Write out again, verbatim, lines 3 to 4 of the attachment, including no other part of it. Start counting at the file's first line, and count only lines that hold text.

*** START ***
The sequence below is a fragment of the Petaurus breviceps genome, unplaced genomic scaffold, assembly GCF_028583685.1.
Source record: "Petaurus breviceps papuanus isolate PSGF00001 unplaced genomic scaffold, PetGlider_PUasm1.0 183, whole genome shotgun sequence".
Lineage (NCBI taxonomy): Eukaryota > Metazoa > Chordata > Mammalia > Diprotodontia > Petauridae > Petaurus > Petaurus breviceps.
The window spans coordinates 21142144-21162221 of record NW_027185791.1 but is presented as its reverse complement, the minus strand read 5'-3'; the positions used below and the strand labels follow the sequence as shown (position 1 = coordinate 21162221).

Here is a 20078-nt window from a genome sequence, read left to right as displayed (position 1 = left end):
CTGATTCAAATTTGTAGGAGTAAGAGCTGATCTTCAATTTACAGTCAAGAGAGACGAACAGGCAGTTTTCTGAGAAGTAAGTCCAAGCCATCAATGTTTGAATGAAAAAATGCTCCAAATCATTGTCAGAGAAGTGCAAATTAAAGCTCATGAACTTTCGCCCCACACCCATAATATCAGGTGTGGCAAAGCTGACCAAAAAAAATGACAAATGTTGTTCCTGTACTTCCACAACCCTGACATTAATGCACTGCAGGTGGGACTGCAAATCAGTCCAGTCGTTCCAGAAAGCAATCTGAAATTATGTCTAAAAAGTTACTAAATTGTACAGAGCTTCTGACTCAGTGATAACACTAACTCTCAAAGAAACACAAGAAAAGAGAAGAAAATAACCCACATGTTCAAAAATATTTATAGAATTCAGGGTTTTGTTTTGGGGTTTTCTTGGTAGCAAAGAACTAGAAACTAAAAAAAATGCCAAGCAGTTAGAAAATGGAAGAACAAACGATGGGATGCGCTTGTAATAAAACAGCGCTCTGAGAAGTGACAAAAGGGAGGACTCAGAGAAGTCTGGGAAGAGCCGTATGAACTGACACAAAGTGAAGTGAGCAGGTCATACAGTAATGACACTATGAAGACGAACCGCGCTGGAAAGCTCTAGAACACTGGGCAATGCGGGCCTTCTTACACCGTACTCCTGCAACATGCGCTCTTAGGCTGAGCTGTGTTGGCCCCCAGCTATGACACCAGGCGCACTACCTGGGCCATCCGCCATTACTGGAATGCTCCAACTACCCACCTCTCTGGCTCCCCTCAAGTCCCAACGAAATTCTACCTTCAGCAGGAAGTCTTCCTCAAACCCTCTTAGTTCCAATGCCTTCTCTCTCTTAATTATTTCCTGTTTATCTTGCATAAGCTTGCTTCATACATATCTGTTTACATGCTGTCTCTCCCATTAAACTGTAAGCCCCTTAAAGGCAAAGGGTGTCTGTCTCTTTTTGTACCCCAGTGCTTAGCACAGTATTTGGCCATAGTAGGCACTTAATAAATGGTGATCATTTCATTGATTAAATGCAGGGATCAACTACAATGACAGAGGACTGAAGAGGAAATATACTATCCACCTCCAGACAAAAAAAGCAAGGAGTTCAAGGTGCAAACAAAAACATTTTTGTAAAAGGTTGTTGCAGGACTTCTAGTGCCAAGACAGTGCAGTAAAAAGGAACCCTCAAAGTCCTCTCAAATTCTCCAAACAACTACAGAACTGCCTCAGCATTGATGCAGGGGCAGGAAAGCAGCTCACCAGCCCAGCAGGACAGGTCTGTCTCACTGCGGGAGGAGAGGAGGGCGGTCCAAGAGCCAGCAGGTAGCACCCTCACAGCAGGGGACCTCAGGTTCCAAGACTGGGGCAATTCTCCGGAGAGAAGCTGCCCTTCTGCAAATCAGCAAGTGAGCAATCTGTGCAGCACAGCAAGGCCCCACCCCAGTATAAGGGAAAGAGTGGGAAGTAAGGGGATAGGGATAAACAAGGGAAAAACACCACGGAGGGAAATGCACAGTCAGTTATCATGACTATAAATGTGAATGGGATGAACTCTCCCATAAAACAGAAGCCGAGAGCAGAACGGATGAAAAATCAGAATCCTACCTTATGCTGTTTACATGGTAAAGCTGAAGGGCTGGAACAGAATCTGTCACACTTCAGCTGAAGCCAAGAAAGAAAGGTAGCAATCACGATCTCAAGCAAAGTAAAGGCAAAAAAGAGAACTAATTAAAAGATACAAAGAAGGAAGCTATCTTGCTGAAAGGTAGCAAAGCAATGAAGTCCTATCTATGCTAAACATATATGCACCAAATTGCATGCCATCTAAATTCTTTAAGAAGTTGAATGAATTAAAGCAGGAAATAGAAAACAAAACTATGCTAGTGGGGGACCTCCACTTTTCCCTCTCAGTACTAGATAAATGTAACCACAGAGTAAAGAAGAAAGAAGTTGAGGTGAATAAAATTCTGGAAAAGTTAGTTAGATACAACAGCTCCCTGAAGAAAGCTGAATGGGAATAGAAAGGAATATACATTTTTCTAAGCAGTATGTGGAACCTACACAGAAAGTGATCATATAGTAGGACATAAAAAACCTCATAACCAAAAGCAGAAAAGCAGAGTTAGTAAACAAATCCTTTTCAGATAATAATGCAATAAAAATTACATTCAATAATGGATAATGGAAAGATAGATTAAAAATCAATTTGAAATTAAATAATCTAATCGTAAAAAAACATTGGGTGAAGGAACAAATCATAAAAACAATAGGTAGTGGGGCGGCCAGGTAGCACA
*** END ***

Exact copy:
Lineage (NCBI taxonomy): Eukaryota > Metazoa > Chordata > Mammalia > Diprotodontia > Petauridae > Petaurus > Petaurus breviceps.
The window spans coordinates 21142144-21162221 of record NW_027185791.1 but is presented as its reverse complement, the minus strand read 5'-3'; the positions used below and the strand labels follow the sequence as shown (position 1 = coordinate 21162221).